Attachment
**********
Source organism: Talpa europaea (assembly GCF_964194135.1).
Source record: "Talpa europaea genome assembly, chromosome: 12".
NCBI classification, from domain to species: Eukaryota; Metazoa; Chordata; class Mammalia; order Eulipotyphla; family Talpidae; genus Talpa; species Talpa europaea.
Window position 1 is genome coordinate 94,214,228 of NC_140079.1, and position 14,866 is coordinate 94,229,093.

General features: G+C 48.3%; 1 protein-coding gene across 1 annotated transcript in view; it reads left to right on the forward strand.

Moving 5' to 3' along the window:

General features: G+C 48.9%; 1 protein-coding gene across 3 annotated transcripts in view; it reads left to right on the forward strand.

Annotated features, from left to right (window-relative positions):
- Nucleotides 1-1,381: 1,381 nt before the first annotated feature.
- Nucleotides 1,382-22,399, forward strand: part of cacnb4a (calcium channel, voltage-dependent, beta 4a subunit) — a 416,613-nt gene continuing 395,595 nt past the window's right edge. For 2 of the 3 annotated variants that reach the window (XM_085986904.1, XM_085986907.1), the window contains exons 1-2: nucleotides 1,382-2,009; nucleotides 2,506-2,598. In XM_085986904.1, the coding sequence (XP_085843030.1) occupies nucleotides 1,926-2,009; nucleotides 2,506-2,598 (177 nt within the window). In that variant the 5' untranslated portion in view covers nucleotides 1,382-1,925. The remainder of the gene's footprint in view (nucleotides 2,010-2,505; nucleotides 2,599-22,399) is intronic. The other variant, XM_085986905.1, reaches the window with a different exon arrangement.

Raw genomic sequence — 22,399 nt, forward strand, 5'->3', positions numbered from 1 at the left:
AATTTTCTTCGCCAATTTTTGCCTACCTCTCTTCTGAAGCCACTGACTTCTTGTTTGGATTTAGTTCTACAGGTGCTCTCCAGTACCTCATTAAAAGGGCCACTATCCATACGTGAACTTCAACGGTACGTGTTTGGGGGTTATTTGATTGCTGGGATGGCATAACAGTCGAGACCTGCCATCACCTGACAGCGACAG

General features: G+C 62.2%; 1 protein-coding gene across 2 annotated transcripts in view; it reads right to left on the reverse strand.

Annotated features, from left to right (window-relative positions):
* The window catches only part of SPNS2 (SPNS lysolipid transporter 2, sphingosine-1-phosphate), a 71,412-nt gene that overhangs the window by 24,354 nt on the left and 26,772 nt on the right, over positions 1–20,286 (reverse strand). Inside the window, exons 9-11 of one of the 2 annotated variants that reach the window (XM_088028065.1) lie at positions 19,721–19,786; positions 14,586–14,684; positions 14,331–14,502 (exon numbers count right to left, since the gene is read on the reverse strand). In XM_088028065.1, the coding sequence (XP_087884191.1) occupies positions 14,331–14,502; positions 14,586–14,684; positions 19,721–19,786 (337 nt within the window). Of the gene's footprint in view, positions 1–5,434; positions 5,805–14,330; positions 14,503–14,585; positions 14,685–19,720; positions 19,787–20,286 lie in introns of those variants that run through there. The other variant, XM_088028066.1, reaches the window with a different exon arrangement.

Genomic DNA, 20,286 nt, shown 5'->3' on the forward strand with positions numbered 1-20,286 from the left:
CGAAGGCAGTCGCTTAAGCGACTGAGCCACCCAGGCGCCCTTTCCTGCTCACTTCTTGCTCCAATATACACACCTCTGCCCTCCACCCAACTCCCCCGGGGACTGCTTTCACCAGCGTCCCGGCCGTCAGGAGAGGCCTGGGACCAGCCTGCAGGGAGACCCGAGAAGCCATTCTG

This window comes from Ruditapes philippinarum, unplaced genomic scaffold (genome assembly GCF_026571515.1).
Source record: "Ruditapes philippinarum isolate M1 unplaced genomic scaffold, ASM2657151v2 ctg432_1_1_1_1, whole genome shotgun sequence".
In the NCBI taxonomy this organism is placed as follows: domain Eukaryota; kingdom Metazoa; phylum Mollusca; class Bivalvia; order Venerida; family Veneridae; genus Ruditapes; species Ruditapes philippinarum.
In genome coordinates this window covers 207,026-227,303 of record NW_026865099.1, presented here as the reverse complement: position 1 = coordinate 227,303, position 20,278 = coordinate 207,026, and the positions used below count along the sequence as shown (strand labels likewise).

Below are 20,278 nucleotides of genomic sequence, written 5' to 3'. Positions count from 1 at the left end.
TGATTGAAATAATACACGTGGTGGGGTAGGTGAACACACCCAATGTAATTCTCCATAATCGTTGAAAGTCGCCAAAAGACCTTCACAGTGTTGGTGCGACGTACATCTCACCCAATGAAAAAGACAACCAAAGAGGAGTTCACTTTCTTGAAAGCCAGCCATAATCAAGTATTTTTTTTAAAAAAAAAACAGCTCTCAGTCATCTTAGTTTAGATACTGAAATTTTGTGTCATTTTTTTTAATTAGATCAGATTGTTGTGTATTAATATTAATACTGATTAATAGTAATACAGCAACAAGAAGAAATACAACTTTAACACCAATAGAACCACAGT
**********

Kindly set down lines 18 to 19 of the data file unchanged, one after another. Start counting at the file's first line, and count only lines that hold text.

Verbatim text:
This window comes from Ruditapes philippinarum, unplaced genomic scaffold (genome assembly GCF_026571515.1).
Source record: "Ruditapes philippinarum isolate M1 unplaced genomic scaffold, ASM2657151v2 ctg432_1_1_1_1, whole genome shotgun sequence".